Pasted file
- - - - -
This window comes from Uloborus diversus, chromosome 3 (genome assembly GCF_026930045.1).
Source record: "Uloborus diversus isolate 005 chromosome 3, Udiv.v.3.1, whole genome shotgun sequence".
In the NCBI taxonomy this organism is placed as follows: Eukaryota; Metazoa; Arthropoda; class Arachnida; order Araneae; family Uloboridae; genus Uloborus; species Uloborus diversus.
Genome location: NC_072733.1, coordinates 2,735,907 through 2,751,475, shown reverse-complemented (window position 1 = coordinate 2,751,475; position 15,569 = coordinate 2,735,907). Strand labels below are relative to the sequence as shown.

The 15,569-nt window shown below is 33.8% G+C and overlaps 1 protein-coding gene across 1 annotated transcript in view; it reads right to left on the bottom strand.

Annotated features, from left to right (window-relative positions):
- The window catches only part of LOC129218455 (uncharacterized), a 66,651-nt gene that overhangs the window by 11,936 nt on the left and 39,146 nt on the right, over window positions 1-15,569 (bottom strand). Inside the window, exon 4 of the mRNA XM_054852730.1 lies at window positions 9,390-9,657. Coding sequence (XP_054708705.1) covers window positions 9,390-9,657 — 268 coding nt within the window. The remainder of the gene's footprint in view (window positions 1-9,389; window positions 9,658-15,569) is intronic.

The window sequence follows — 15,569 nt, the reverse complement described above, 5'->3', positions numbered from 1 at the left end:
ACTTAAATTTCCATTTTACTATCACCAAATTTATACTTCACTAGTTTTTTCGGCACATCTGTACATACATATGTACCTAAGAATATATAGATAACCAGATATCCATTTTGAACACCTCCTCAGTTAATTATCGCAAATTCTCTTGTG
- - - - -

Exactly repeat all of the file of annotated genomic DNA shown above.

This window comes from Uloborus diversus, chromosome 3 (genome assembly GCF_026930045.1).
Source record: "Uloborus diversus isolate 005 chromosome 3, Udiv.v.3.1, whole genome shotgun sequence".
In the NCBI taxonomy this organism is placed as follows: Eukaryota; Metazoa; Arthropoda; class Arachnida; order Araneae; family Uloboridae; genus Uloborus; species Uloborus diversus.
Genome location: NC_072733.1, coordinates 2,735,907 through 2,751,475, shown reverse-complemented (window position 1 = coordinate 2,751,475; position 15,569 = coordinate 2,735,907). Strand labels below are relative to the sequence as shown.

The 15,569-nt window shown below is 33.8% G+C and overlaps 1 protein-coding gene across 1 annotated transcript in view; it reads right to left on the bottom strand.

Annotated features, from left to right (window-relative positions):
- The window catches only part of LOC129218455 (uncharacterized), a 66,651-nt gene that overhangs the window by 11,936 nt on the left and 39,146 nt on the right, over window positions 1-15,569 (bottom strand). Inside the window, exon 4 of the mRNA XM_054852730.1 lies at window positions 9,390-9,657. Coding sequence (XP_054708705.1) covers window positions 9,390-9,657 — 268 coding nt within the window. The remainder of the gene's footprint in view (window positions 1-9,389; window positions 9,658-15,569) is intronic.

The window sequence follows — 15,569 nt, the reverse complement described above, 5'->3', positions numbered from 1 at the left end:
ACTTAAATTTCCATTTTACTATCACCAAATTTATACTTCACTAGTTTTTTCGGCACATCTGTACATACATATGTACCTAAGAATATATAGATAACCAGATATCCATTTTGAACACCTCCTCAGTTAATTATCGCAAATTCTCTTGTG